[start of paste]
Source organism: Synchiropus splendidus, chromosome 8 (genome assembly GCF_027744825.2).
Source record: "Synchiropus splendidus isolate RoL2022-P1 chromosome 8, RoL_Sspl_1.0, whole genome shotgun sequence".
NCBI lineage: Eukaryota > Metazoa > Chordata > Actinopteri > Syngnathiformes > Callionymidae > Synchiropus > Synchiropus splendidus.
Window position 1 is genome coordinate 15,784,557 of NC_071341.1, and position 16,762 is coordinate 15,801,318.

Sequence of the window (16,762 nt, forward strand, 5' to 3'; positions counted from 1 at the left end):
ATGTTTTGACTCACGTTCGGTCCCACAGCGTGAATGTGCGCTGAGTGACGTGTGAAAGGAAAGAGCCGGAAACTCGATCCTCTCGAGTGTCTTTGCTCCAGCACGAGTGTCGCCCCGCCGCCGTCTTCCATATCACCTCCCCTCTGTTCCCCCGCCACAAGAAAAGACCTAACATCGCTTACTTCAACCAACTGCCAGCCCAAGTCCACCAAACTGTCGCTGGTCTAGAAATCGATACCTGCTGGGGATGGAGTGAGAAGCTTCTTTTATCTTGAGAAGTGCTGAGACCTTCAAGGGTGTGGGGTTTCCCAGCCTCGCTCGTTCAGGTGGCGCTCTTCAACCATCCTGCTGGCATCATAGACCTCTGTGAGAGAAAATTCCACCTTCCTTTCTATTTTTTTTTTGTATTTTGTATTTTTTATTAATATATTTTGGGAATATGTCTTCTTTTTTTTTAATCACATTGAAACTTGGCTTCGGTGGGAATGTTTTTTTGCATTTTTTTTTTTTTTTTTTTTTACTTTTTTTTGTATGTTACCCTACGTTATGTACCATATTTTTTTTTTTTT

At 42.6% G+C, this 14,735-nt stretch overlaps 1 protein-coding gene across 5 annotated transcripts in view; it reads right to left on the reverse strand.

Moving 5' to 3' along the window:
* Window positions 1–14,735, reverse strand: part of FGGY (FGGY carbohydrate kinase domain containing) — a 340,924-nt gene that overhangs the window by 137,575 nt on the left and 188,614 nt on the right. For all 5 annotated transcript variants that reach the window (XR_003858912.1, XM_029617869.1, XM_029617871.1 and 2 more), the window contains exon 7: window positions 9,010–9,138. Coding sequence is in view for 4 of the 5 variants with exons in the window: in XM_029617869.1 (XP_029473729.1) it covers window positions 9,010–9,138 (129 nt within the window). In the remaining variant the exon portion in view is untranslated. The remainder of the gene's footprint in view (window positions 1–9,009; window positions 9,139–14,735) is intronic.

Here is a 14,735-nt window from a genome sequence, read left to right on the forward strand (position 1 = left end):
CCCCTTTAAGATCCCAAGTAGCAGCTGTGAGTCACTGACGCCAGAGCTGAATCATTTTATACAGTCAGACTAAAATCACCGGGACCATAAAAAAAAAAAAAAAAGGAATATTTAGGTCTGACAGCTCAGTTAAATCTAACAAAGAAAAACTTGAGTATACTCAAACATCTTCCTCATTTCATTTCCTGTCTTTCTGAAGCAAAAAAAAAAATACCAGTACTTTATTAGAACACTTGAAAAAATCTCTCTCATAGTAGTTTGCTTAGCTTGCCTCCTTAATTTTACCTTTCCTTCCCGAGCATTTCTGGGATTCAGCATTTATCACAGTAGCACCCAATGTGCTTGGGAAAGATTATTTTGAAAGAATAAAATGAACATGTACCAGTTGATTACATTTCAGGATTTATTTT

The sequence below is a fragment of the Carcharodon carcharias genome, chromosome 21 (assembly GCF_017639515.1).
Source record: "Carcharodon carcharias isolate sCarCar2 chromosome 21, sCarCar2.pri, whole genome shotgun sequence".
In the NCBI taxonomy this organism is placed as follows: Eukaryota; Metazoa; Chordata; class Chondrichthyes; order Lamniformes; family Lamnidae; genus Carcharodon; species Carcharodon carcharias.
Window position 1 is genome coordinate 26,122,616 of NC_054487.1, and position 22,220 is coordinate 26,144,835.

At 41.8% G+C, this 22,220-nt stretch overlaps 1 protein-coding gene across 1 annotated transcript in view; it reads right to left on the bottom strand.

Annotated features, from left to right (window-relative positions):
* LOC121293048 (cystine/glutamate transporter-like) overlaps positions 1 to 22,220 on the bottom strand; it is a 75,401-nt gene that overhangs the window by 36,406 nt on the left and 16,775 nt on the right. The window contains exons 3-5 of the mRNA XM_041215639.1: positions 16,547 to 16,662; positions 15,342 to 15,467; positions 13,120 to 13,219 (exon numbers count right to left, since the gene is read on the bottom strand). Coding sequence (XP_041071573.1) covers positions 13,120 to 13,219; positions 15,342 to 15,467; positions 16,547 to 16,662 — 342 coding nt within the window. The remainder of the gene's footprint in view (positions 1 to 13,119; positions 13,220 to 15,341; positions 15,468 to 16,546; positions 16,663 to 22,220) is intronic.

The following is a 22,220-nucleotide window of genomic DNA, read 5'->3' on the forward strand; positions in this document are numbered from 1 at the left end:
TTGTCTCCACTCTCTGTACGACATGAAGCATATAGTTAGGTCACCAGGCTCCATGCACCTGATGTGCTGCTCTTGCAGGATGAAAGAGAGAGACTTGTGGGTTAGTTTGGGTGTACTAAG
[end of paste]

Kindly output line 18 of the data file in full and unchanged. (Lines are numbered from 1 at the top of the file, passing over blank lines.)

* LOC121293048 (cystine/glutamate transporter-like) overlaps positions 1 to 22,220 on the bottom strand; it is a 75,401-nt gene that overhangs the window by 36,406 nt on the left and 16,775 nt on the right. The window contains exons 3-5 of the mRNA XM_041215639.1: positions 16,547 to 16,662; positions 15,342 to 15,467; positions 13,120 to 13,219 (exon numbers count right to left, since the gene is read on the bottom strand). Coding sequence (XP_041071573.1) covers positions 13,120 to 13,219; positions 15,342 to 15,467; positions 16,547 to 16,662 — 342 coding nt within the window. The remainder of the gene's footprint in view (positions 1 to 13,119; positions 13,220 to 15,341; positions 15,468 to 16,546; positions 16,663 to 22,220) is intronic.